A Pumpkin for Chelsie
He gingerly knelt down along the side of the pumpkin patch to get a better view of the crop. He couldn’t stop trying to recall if this place had been so busy last year. It seemed to him that it had been much quieter when he brought Chelsie. But now children ran all about, trampling without care through the patch; parents in tow, telling them to watch their step. He was trying hard to focus but the shrieks of “I want this one!” continuously cut through his concentration. All of the pumpkins in this area were too small he determined as he labored a bit to stand up. His knees were sore and worn and squatting was always hard on them. He gave out a little groan as he was finally able to right himself. He took one last glance over the section and confirmed his most recent instinct that these were too small. He reached down with ease and picked up the pumpkin he had placed on the ground next to his feet. He had easily picked out his own pumpkin and continued to carry it around from spot to spot searching in earnest for the perfect pumpkin for Chelsie.
He always had to carve Chelsie’s pumpkins for her. She was too young and unsteady with sharp objects to do it herself. He secretly loved it. He knew that he would be happy to be her daddy and do all the things daddy’s do for their little girls for as long as he possibly could. He had always dreaded the day she wouldn’t need him to do things for her anymore. A sad frown made his face sink for a brief moment but he pushed aside all his thoughts and instead resolved to think only about hunting out the perfect pumpkin. His mind flashed to last years pumpkin carving and he laughed to himself as he was reminded of her annual insistence that her pumpkin have triangles for eyes and small circle for a nose and a bigger circle for a mouth. Every year he followed her directions exactly and every year he thought it was a silly looking pumpkin but she took such delight in the finished product. It came to be that her pumpkin had to be carved with that same goofy expression not matter how much he attempted, in vain, to convince her to try something different. She stuck to her guns and without fail insisted that design was superior.
He gave his head a slight shake as his memory brought with it a smile. He was more determined than ever to find Chelsie’s pumpkin. He wandered about closely inspecting numerous pumpkins but found fault with each of them. They were either too big or too small or lopsided or not a good enough color. He was just about to give up and go to a different patch when, out of the corner of his eye, he spotted it. He could tell from this distance that it was the one. It was perfect. He sprinted toward it like so many of the kids did. It was a bit of a sight to see. More than a couple of the adults couldn’t help but stare at this rather large man in overalls and work boots with one pumpkin tucked under his arm like a football dash across a pumpkin patch with the bottom of his flannel shirt waving behind him like a cape. When he reached the pumpkin he snatched it off the ground and held it up turning it over in his hands to be certain that there were no flaws. When none were found he triumphantly marched it to the check out as if he were carrying the most precious gem he had ever seen.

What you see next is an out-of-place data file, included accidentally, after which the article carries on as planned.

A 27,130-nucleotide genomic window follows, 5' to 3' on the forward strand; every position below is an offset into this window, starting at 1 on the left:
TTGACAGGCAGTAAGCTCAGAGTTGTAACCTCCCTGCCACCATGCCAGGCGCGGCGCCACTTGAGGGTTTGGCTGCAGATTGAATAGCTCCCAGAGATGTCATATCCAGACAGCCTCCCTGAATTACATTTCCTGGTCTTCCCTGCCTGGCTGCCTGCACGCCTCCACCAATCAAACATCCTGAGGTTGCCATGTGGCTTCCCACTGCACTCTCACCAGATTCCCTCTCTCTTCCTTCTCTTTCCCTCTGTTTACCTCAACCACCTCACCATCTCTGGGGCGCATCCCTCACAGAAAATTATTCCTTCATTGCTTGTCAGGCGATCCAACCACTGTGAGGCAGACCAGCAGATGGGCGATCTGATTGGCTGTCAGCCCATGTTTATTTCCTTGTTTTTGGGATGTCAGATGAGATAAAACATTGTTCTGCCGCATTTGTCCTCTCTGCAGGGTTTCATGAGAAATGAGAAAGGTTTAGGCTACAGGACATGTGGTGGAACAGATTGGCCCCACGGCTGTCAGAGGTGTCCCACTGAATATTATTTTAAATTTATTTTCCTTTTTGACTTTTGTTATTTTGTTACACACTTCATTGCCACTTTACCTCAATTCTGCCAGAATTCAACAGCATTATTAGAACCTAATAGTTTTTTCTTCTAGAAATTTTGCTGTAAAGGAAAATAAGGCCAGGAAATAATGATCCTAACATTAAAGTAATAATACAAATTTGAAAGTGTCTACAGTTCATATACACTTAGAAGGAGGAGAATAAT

He anxiously headed home planning in his mind all that he would have to set out to be ready for the big carving. After ensuring that the table was properly prepared with newspaper and all the tools necessary he began the process of turning this simple pumpkin into a work of art. He took a deep breath as he reached for the knife as a surgeon picks up a scalpel. He quickly went to work carving, stopping only on occasion to pull back his head in order to get a full view of the masterpiece before leaning back in with focused determination. Every detail had to be just right. This would be Chelsie’s best pumpkin yet. The simple design made for easy work but he labored at it for close to an hour making certain that nothing was amiss or out of place in even the slightest bit. When he finished he looked it over intently. He grinned at himself. It was done. It was time to show Chelsie.
He bundled up his artwork and set it on the passenger seat of his truck as he cautiously drove it to Chelsie. He knew this would be her favorite yet.
He carefully set the jack-o-lantern on the ground and lit the candle; delicately he replaced the top of the pumpkin before taking a step back to admire his work. The face on the pumpkin came to life with the flame behind it flickering away. He told her all about the events of his day and that he knew she would love this year’s pumpkin the best. He tried to keep his voice upbeat but the pangs in his heart were too much to bear. He gently knelt beside the pumpkin and placed his large hand on his daughter’s cold headstone. His chin dropped to his chest and he wept.